SLAIN TEACHER IN­SPIRES FAM­ILY

The fam­ily of Pa­trick Brax­ton-An­drew hopes peo­ple will con­tinue to be in­spired by his ad­ven­tur­ous spirit.

The Charlotte Observer (Sunday) - - Front Page - BY THÉODEN JANES [email protected]­lot­teob­server.com

As they waited for news about Pa­trick Brax­tonAn­drew, who’d been miss­ing since Oct. 28 while trav­el­ing solo in a gor­geous but re­mote part of north­ern Mex­ico, his younger brother Kerry and his sis­ter-in-law Kath­leen grap­pled with a ques­tion. Will we ever want to

travel again? they won­dered aloud.

And they kept com­ing back to the same an­swer: Yes, they thought. How could we not?

Even af­ter Mex­i­can of­fi­cials re­ported Thurs­day that Brax­ton-An­drew had been killed by a drug traf­ficker, their feel­ing didn’t change.

“I think a part of hon­or­ing and re­mem­ber­ing Pa­trick is not let­ting that hap­pen — not be­ing afraid to ex­plore new places, to see new cul­tures,” Kath­leen Brax­ton-An­drew told the Ob­server on Fri­day af­ter­noon from Mex­ico City. “Yes, this is a hor­ri­ble thing, but Pa­trick had

so many ex­pe­ri­ences in Latin Amer­ica, and — I mean, thou­sands — and that doesn’t get re­placed by this. It’s still a spe­cial place to him, and I think it will still be a spe­cial place to us.”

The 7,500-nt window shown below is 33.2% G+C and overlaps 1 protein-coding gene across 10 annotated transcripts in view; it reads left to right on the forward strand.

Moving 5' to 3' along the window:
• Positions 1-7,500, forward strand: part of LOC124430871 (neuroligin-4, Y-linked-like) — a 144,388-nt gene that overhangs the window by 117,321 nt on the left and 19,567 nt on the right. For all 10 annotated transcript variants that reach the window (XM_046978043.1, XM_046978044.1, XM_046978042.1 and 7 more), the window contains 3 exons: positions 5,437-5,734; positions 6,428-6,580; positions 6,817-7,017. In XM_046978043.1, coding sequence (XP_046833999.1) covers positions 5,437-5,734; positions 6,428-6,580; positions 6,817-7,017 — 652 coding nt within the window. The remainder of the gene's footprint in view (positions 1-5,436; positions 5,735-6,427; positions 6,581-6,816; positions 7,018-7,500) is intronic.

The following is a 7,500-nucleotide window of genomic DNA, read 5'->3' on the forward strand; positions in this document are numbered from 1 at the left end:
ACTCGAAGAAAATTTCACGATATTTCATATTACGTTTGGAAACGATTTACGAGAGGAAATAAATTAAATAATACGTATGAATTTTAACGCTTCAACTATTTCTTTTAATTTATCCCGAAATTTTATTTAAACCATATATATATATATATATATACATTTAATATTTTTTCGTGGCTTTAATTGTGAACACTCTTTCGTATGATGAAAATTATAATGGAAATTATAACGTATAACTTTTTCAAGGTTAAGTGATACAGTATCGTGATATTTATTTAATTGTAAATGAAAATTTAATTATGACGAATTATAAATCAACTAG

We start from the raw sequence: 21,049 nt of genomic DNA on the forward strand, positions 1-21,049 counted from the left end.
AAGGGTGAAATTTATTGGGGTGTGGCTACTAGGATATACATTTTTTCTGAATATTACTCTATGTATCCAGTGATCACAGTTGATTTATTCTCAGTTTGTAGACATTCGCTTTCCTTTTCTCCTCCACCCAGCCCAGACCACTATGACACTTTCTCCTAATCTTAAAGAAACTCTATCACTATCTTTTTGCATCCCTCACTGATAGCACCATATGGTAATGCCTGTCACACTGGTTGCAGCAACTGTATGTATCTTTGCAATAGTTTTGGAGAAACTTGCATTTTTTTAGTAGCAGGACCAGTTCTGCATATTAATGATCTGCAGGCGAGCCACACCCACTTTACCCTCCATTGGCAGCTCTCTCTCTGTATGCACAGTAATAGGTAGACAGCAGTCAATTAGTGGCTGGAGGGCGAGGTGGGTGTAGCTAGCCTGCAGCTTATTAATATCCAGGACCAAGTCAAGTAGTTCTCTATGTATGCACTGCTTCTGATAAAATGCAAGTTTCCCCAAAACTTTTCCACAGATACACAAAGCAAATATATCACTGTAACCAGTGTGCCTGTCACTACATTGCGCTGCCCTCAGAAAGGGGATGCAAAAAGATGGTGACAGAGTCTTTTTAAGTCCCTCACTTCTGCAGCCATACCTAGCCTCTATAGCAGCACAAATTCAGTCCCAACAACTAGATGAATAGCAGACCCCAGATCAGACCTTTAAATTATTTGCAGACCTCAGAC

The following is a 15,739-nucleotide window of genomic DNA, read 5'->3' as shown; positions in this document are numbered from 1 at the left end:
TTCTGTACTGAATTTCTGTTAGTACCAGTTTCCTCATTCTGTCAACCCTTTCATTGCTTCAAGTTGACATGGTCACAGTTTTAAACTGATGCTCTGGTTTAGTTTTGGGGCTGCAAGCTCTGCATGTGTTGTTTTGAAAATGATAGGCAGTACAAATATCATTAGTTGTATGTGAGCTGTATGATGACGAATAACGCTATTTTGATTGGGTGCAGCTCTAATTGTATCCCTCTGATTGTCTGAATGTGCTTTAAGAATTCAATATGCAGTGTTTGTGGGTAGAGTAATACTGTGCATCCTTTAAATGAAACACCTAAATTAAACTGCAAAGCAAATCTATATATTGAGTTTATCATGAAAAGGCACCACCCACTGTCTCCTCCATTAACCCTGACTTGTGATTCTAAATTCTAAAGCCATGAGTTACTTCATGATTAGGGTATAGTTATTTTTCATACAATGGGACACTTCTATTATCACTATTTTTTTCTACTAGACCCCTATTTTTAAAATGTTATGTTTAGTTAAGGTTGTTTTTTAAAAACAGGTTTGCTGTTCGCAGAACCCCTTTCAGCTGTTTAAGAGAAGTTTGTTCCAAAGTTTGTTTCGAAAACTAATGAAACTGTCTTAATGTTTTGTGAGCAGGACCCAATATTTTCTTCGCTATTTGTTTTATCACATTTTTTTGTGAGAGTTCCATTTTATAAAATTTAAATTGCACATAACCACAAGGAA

The va­ca­tion­ing 34year-old David­son school­teacher and tu­tor van­ished af­ter leav­ing a ho­tel he was stay­ing at in the tiny town of Urique, which is nestled at the bot­tom of the breath­tak­ing Cop­per Canyon in the Mex­i­can state of Chi­huahua.

Few clues emerged over the sub­se­quent 17 days, as the fam­ily con­verged on Mex­ico and au­thor­i­ties searched the sur­round­ing ar­eas. But on Wednes­day morn­ing, Brax­ton-An­drew’s fa­ther — Gary An­drew, well-known in David­son Col­lege cir­cles as the school’s long­time men’s cross coun­try and track and field coach (now re­tired) — said Chi­huahua gov­er­nor Javier Cor­ral in­formed him of Pa­trick’s death per­son­ally, in the state capi­tol in Chi­huahua City.